Executives ponder feasibility of a national distributor

With the industry’s top-tier distributors (Belknap-Haines, Tri-West and Galleher) growing organically and through acquisition—gobbling up regions and states in the process—could the stage be set for the emergence of a bona fide national flooring distributor?

If successful, it would mark the first time a true flooring distributor stuck the landing. Flooring historians will recall that former heavyweights LD Brinkman and Hoboken Floors both made attempts at going national but ultimately failed.

At its peak in the late 1990s, Brinkman operated in the Southwest, Southeast and West Coast—38 states in all—and generated annual revenue of $400 million. By 2003, however, it had filed for Chapter 11 and was never the same.

Hoboken Floors had a similar meteoric rise—and fate. Former employees claimed Hoboken grew too fast in an ambitious effort to become a national distributor. With sales of more than $550 million and 1,000 employees—and customers that included Home Depot and Lowe’s—Hoboken was at the top of the distribution world before unraveling. It went bankrupt in 2007.

Fifteen years later, there are still no national flooring distributors in the US, but that could change. “While there has never been a successful nationwide flooring distributor up to this point, the game is changing and, as a result, the likelihood there could be is certainly a possibility today,” said Jeff Striegel, president of Elias Wilf, an industry veteran or 40-plus years.

Striegel is not alone in that thinking. “We believe a national distribution model is possible given the advances in technology through e-commerce, supported by a network of local branches and distribution centers to meet the needs of flooring installers and contractors across the country,” said Ted Kozikowski, CEO of No . 3-ranked Galleher, which maintains a footprint that covers the Western and Southwestern regions of the country.

Kozikowski said such an undertaking would require a “high-touch” local branch organization across the country supported by strategically placed warehouse distribution centers. “This combination of national scale supported by e-commerce, proprietary products and local branches should offer customers the benefits of scale without losing the consultative aspect that is so important to our industry’s success.”

Scott Rozmus, president/CEO of FlorStar Sales, also makes the case for a national distributor. “As consolidation continues, it is a matter of time before you have one or more independent distribution firms that operate nationally,” he explained. “You already have this in places like Canada (GSO Shnier). While the Canadian and US markets are different, there are sufficient parallels to suggest it is not a question of if but when in the US”

Tri-West Ltd., Santa Fe Springs, Calif., is the No. 2 ranked flooring distributor with 2022 sales projected at $400 million. Its territory now encompasses more than one-third of the US, mostly on the West Coast but as far east as Colorado. Whether a company of this scale can make the leap nationally is open to debate, according to Dave White, Tri-West president.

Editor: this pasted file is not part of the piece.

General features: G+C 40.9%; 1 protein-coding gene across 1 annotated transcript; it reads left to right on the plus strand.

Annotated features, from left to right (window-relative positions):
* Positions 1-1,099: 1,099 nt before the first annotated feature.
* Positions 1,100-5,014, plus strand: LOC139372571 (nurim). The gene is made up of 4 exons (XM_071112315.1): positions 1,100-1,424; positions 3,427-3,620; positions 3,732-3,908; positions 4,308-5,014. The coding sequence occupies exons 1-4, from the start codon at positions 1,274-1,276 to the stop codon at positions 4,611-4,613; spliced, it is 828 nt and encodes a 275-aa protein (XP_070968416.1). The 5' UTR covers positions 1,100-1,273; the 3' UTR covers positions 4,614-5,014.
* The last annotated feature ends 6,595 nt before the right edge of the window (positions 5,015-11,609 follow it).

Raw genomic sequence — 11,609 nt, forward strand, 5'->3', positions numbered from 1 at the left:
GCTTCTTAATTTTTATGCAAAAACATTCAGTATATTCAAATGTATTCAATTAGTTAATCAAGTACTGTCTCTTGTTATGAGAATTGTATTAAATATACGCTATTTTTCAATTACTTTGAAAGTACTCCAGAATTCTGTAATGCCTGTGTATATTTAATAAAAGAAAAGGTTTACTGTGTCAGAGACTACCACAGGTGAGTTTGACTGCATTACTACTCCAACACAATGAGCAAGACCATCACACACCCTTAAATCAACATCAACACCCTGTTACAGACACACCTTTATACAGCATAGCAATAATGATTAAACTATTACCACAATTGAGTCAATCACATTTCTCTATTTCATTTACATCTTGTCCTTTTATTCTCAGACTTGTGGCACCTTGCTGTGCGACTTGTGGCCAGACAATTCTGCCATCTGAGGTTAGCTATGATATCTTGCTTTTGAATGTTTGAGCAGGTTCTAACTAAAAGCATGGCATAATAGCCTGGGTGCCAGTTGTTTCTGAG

“Other than the Shaws and Mohawks of the world, I don’t see a distributor having the resources to set up national distribution,” he told FCNews. “Bigger is not always better, and the product preferences still vary considerably between different parts of the country. I foresee larger regional distributors that have the scale and logistics to really be successful. I think there will be more consolidation with distribution, and smaller distributors will be purchased if they can’t compete at that level or have a good succession plan in place to continue growing in the future.”

Potential roadblocks

According to Striegel, the biggest impediment to national distribution historically has been the reluctance of major national brands to buy in. If they had embraced a national model, they simply would have gone direct and done it themselves.

“Typically, the distributor was aligned with one of the four sheet vinyl manufacturers (Armstrong, Mannington, Congoleum or Tarkett) and their other lines played off of this,” he said. “However, as the industry has changed with the rapid growth of both imports and LVT—along with the decline of sheet vinyl sales—this alignment has changed dramatically. The other significant change is that as the sheet vinyl category collapsed, we witnessed companies like Mannington and Tarkett evolve into entirely different companies with acquisitions into entirely new categories. The divesting of wood and laminate by Armstrong, along with the most recent Armstrong chapter 11, furthers this dynamic as well.”

Galleher’s Kozikowski believes a national distribution model can offer customers tremendous advantages in terms of volume discounts, inventory availability, delivery options and product selection. Asked whether Galleher could be a national distributor one day, he responded, “Anything is possible.”

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